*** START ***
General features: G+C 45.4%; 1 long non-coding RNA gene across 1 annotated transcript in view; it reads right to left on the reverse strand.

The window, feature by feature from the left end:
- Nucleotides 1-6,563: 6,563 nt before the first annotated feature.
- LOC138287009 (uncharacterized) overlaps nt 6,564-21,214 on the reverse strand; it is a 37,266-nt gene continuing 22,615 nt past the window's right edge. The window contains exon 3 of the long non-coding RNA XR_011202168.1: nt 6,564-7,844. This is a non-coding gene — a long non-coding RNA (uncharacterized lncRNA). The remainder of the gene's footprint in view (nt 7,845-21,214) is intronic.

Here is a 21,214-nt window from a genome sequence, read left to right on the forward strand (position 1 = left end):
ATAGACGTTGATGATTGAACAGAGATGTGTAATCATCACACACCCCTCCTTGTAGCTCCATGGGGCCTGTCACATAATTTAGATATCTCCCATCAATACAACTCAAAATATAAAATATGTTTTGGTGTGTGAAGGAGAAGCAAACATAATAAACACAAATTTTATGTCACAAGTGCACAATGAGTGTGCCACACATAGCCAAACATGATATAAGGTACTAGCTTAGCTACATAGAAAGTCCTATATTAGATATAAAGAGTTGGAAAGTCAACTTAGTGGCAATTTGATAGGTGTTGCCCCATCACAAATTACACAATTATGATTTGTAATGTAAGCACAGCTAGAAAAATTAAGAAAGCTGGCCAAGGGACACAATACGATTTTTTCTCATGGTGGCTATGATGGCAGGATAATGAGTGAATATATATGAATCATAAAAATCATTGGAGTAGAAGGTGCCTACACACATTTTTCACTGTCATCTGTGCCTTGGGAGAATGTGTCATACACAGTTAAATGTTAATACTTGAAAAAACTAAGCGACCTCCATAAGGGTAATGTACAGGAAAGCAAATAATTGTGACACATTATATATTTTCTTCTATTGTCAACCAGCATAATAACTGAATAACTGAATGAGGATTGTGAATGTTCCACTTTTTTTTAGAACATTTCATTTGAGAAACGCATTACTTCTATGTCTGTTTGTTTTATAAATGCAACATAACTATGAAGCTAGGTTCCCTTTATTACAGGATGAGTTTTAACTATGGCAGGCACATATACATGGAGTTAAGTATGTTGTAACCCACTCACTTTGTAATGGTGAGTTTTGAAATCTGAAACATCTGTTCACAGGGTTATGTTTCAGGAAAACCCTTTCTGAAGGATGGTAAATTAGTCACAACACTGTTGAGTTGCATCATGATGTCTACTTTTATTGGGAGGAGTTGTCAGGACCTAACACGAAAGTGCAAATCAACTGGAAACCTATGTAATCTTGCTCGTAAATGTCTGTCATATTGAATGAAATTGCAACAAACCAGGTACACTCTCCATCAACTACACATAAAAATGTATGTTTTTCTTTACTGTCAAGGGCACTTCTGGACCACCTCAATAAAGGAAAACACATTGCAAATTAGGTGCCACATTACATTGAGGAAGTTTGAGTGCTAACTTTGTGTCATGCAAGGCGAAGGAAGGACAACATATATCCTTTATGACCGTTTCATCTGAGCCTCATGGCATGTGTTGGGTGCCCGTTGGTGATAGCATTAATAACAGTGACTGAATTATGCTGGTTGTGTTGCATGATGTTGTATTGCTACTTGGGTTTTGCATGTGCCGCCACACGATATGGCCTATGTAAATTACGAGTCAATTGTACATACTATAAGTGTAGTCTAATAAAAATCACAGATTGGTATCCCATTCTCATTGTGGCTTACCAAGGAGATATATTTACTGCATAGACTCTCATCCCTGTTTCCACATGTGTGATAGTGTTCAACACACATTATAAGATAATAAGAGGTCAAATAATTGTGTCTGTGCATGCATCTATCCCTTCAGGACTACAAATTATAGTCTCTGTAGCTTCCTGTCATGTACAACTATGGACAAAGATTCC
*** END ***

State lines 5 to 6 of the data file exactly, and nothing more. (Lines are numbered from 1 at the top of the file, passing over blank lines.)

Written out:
Here is a 21,214-nt window from a genome sequence, read left to right on the forward strand (position 1 = left end):
ATAGACGTTGATGATTGAACAGAGATGTGTAATCATCACACACCCCTCCTTGTAGCTCCATGGGGCCTGTCACATAATTTAGATATCTCCCATCAATACAACTCAAAATATAAAATATGTTTTGGTGTGTGAAGGAGAAGCAAACATAATAAACACAAATTTTATGTCACAAGTGCACAATGAGTGTGCCACACATAGCCAAACATGATATAAGGTACTAGCTTAGCTACATAGAAAGTCCTATATTAGATATAAAGAGTTGGAAAGTCAACTTAGTGGCAATTTGATAGGTGTTGCCCCATCACAAATTACACAATTATGATTTGTAATGTAAGCACAGCTAGAAAAATTAAGAAAGCTGGCCAAGGGACACAATACGATTTTTTCTCATGGTGGCTATGATGGCAGGATAATGAGTGAATATATATGAATCATAAAAATCATTGGAGTAGAAGGTGCCTACACACATTTTTCACTGTCATCTGTGCCTTGGGAGAATGTGTCATACACAGTTAAATGTTAATACTTGAAAAAACTAAGCGACCTCCATAAGGGTAATGTACAGGAAAGCAAATAATTGTGACACATTATATATTTTCTTCTATTGTCAACCAGCATAATAACTGAATAACTGAATGAGGATTGTGAATGTTCCACTTTTTTTTAGAACATTTCATTTGAGAAACGCATTACTTCTATGTCTGTTTGTTTTATAAATGCAACATAACTATGAAGCTAGGTTCCCTTTATTACAGGATGAGTTTTAACTATGGCAGGCACATATACATGGAGTTAAGTATGTTGTAACCCACTCACTTTGTAATGGTGAGTTTTGAAATCTGAAACATCTGTTCACAGGGTTATGTTTCAGGAAAACCCTTTCTGAAGGATGGTAAATTAGTCACAACACTGTTGAGTTGCATCATGATGTCTACTTTTATTGGGAGGAGTTGTCAGGACCTAACACGAAAGTGCAAATCAACTGGAAACCTATGTAATCTTGCTCGTAAATGTCTGTCATATTGAATGAAATTGCAACAAACCAGGTACACTCTCCATCAACTACACATAAAAATGTATGTTTTTCTTTACTGTCAAGGGCACTTCTGGACCACCTCAATAAAGGAAAACACATTGCAAATTAGGTGCCACATTACATTGAGGAAGTTTGAGTGCTAACTTTGTGTCATGCAAGGCGAAGGAAGGACAACATATATCCTTTATGACCGTTTCATCTGAGCCTCATGGCATGTGTTGGGTGCCCGTTGGTGATAGCATTAATAACAGTGACTGAATTATGCTGGTTGTGTTGCATGATGTTGTATTGCTACTTGGGTTTTGCATGTGCCGCCACACGATATGGCCTATGTAAATTACGAGTCAATTGTACATACTATAAGTGTAGTCTAATAAAAATCACAGATTGGTATCCCATTCTCATTGTGGCTTACCAAGGAGATATATTTACTGCATAGACTCTCATCCCTGTTTCCACATGTGTGATAGTGTTCAACACACATTATAAGATAATAAGAGGTCAAATAATTGTGTCTGTGCATGCATCTATCCCTTCAGGACTACAAATTATAGTCTCTGTAGCTTCCTGTCATGTACAACTATGGACAAAGATTCC